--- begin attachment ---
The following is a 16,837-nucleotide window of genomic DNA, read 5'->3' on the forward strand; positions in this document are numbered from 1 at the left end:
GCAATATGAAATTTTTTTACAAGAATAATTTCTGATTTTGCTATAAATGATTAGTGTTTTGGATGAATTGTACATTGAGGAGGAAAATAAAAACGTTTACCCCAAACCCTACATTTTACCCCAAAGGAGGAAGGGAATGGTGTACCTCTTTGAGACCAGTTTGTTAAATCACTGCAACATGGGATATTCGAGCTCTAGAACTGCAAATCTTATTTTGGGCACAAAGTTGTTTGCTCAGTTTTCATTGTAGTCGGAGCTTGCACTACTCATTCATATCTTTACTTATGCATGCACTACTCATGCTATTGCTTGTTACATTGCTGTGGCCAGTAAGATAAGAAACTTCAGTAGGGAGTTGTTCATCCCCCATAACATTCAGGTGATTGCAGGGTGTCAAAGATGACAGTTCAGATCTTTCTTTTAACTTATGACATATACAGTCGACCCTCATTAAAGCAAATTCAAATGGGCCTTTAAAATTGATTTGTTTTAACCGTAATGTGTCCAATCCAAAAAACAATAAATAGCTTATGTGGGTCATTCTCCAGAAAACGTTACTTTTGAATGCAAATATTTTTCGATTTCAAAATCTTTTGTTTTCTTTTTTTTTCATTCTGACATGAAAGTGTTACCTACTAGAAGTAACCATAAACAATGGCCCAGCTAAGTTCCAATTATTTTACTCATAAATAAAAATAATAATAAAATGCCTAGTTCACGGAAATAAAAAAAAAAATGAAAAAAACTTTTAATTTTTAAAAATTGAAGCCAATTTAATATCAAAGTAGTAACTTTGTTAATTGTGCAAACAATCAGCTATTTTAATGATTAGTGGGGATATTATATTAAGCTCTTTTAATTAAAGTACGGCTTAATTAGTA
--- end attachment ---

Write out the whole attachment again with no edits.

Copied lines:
The following is a 16,837-nucleotide window of genomic DNA, read 5'->3' on the forward strand; positions in this document are numbered from 1 at the left end:
GCAATATGAAATTTTTTTACAAGAATAATTTCTGATTTTGCTATAAATGATTAGTGTTTTGGATGAATTGTACATTGAGGAGGAAAATAAAAACGTTTACCCCAAACCCTACATTTTACCCCAAAGGAGGAAGGGAATGGTGTACCTCTTTGAGACCAGTTTGTTAAATCACTGCAACATGGGATATTCGAGCTCTAGAACTGCAAATCTTATTTTGGGCACAAAGTTGTTTGCTCAGTTTTCATTGTAGTCGGAGCTTGCACTACTCATTCATATCTTTACTTATGCATGCACTACTCATGCTATTGCTTGTTACATTGCTGTGGCCAGTAAGATAAGAAACTTCAGTAGGGAGTTGTTCATCCCCCATAACATTCAGGTGATTGCAGGGTGTCAAAGATGACAGTTCAGATCTTTCTTTTAACTTATGACATATACAGTCGACCCTCATTAAAGCAAATTCAAATGGGCCTTTAAAATTGATTTGTTTTAACCGTAATGTGTCCAATCCAAAAAACAATAAATAGCTTATGTGGGTCATTCTCCAGAAAACGTTACTTTTGAATGCAAATATTTTTCGATTTCAAAATCTTTTGTTTTCTTTTTTTTTCATTCTGACATGAAAGTGTTACCTACTAGAAGTAACCATAAACAATGGCCCAGCTAAGTTCCAATTATTTTACTCATAAATAAAAATAATAATAAAATGCCTAGTTCACGGAAATAAAAAAAAAAATGAAAAAAACTTTTAATTTTTAAAAATTGAAGCCAATTTAATATCAAAGTAGTAACTTTGTTAATTGTGCAAACAATCAGCTATTTTAATGATTAGTGGGGATATTATATTAAGCTCTTTTAATTAAAGTACGGCTTAATTAGTA